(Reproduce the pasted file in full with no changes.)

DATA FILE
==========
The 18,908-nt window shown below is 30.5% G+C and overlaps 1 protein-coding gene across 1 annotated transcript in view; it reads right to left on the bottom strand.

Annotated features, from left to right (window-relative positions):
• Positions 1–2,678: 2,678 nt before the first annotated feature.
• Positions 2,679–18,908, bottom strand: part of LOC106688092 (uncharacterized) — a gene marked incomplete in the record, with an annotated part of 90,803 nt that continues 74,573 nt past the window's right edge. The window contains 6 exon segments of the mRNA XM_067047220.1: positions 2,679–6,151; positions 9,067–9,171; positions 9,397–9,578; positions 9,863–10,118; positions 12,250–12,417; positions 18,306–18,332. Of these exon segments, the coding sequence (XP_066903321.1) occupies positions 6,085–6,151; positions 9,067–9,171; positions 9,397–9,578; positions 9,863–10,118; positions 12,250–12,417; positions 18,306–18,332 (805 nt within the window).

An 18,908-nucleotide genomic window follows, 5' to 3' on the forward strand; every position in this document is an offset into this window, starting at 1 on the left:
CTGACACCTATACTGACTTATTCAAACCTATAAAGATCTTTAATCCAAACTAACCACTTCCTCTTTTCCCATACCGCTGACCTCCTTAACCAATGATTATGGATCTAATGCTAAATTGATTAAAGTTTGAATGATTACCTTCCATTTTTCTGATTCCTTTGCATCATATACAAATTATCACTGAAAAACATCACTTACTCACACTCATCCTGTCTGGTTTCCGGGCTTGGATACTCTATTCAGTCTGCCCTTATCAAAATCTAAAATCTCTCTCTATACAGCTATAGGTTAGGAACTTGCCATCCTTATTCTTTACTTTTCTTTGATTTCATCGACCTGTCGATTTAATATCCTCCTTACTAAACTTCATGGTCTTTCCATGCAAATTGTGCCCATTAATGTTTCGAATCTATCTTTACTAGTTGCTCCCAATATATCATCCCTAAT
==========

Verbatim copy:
The 18,908-nt window shown below is 30.5% G+C and overlaps 1 protein-coding gene across 1 annotated transcript in view; it reads right to left on the bottom strand.

Annotated features, from left to right (window-relative positions):
• Positions 1–2,678: 2,678 nt before the first annotated feature.
• Positions 2,679–18,908, bottom strand: part of LOC106688092 (uncharacterized) — a gene marked incomplete in the record, with an annotated part of 90,803 nt that continues 74,573 nt past the window's right edge. The window contains 6 exon segments of the mRNA XM_067047220.1: positions 2,679–6,151; positions 9,067–9,171; positions 9,397–9,578; positions 9,863–10,118; positions 12,250–12,417; positions 18,306–18,332. Of these exon segments, the coding sequence (XP_066903321.1) occupies positions 6,085–6,151; positions 9,067–9,171; positions 9,397–9,578; positions 9,863–10,118; positions 12,250–12,417; positions 18,306–18,332 (805 nt within the window).

An 18,908-nucleotide genomic window follows, 5' to 3' on the forward strand; every position in this document is an offset into this window, starting at 1 on the left:
CTGACACCTATACTGACTTATTCAAACCTATAAAGATCTTTAATCCAAACTAACCACTTCCTCTTTTCCCATACCGCTGACCTCCTTAACCAATGATTATGGATCTAATGCTAAATTGATTAAAGTTTGAATGATTACCTTCCATTTTTCTGATTCCTTTGCATCATATACAAATTATCACTGAAAAACATCACTTACTCACACTCATCCTGTCTGGTTTCCGGGCTTGGATACTCTATTCAGTCTGCCCTTATCAAAATCTAAAATCTCTCTCTATACAGCTATAGGTTAGGAACTTGCCATCCTTATTCTTTACTTTTCTTTGATTTCATCGACCTGTCGATTTAATATCCTCCTTACTAAACTTCATGGTCTTTCCATGCAAATTGTGCCCATTAATGTTTCGAATCTATCTTTACTAGTTGCTCCCAATATATCATCCCTAAT